The International Solidarity Movement’s second Freedom Summer has begun, and much has changed since our last: the war on Iraq, which focused all eyes on the region; the much-hyped road map; full-blown construction on what Palestinians have come to call the Apartheid Wall. Sadly, though, much remains the same: the continuing deterioration of the lives of Palestinians, with poverty and health crises in a crescendo.
The ISM itself is in a far more precarious position. This year, volunteers signed up knowing that one ISMer was killed, that others have been shot, expelled or detained. They knew that the ISM headquarters was raided in May, that the Israel Defense Forces (IDF) instituted new regulations barring the ISM from entering Gaza. They knew that the military sought to smear the ISM by claiming it has links to terrorists. And still people from all over the world have come, in record numbers, to volunteer.
The ISM was founded a few months into the current intifada to engage in nonviolent action against the Israeli occupation. The idea, inspired by the Freedom Rides of the American civil rights movement, was that international civilians could provide a resource for the Palestinian nonviolent struggle-and that their eyewitness accounts of the occupation could affect political debate back home. With internationals mixed in with Palestinian civilians at protests, we believed that Israeli soldiers would be more reluctant to use lethal force. These efforts worked, at least at first. Not that violence was eliminated-tear gas, sound grenades and rubber bullets were still used against Palestinians. But mostly, live ammunition was avoided around internationals, and rubber bullets weren’t fired at head or chest level. Last August, for example, I joined 200 Palestinians in a peaceful march near Nablus to break the curfew there. With forty internationals in the crowd, the IDF relied on tear gas and sound grenades, firing only a few rubber bullets into the air. When one soldier fired a rubber bullet lower, into the crowd, I saw one of his superiors grab his gun and berate him. The message was clear: Israeli soldiers respected the lives of international civilians more than Palestinian lives. We, unlike the Palestinians, had governments that could hold Israel accountable-or so we thought.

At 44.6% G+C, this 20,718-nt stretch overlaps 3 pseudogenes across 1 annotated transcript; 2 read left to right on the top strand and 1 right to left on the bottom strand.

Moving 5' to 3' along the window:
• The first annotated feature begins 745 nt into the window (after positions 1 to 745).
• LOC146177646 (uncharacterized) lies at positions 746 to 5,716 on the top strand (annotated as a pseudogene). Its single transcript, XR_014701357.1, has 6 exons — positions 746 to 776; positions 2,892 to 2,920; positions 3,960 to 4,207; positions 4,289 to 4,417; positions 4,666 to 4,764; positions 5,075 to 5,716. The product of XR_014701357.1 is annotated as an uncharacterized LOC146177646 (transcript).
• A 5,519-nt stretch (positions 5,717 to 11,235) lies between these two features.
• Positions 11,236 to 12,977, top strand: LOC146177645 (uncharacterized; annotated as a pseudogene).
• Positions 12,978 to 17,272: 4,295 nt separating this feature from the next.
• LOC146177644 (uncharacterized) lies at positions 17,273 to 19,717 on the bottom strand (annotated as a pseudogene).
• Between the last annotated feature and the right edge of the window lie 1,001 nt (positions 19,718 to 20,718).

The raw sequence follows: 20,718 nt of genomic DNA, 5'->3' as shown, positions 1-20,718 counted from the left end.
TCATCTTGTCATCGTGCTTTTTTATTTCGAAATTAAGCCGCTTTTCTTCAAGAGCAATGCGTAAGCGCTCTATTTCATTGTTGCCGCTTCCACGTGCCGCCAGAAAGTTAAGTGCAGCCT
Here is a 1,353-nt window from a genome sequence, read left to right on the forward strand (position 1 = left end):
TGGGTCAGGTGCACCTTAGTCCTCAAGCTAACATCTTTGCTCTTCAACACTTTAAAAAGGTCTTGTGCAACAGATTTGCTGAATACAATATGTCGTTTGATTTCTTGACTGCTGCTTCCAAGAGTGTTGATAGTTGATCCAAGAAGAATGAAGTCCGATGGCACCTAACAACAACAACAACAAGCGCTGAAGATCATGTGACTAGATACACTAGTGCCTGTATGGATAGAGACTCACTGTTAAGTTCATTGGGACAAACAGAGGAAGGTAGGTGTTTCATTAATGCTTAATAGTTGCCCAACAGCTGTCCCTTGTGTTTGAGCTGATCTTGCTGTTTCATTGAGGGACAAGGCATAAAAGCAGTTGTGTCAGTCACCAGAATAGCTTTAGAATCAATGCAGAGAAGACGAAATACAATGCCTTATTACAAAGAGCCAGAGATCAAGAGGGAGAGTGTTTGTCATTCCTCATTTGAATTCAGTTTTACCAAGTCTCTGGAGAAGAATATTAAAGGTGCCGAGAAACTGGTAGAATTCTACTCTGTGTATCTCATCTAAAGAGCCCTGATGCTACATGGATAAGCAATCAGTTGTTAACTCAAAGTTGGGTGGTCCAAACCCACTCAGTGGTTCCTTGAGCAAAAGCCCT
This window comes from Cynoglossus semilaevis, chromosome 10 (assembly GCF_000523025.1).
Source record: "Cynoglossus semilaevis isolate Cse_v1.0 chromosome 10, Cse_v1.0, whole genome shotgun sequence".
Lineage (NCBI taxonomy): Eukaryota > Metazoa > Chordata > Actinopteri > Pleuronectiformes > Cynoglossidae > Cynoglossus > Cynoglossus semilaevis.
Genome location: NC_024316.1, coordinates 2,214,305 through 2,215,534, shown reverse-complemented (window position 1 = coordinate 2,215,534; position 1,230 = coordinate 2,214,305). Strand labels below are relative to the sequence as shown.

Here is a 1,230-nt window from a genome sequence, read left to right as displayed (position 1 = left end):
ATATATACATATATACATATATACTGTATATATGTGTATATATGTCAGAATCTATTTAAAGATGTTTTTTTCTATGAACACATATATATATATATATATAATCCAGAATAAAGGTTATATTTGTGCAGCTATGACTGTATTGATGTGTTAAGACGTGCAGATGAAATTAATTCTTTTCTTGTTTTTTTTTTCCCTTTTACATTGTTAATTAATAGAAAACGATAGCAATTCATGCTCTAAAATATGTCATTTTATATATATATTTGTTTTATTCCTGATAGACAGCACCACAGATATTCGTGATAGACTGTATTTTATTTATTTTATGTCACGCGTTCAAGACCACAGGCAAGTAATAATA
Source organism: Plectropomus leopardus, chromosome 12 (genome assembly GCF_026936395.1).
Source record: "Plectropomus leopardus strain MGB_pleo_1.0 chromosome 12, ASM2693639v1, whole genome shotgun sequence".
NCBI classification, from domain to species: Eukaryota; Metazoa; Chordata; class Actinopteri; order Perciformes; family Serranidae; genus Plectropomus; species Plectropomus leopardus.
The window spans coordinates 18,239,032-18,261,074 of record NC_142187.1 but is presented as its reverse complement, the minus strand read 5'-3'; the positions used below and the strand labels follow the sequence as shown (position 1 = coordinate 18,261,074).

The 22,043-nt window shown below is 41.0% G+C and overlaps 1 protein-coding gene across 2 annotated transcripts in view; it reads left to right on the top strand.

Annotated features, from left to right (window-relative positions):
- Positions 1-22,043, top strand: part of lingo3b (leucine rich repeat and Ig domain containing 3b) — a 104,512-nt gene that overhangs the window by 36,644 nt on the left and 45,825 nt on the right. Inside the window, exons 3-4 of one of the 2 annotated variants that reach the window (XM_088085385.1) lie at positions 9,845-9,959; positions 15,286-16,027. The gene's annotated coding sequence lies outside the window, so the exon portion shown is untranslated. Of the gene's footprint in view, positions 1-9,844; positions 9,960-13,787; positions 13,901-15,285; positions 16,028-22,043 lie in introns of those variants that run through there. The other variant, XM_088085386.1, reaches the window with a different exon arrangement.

Then in March, Rachel Corrie was crushed to death by an Israeli bulldozer in Rafah. In early April, Brian Avery was shot in the face in Jenin by patrolling Israeli troops. Less than a week later Tom Hurndall was shot in the head by an Israeli sniper in Rafah. All three had taken precautions, identifying themselves as international observers to IDF soldiers, wearing fluorescent orange vests. They had put themselves in danger only to the extent that all Palestinian civilian areas were in the path of a deepening Israeli military occupation. In the four months since Rachel’s death, more than 200 Palestinians have been killed, most of them noncombatants, in Israeli attacks.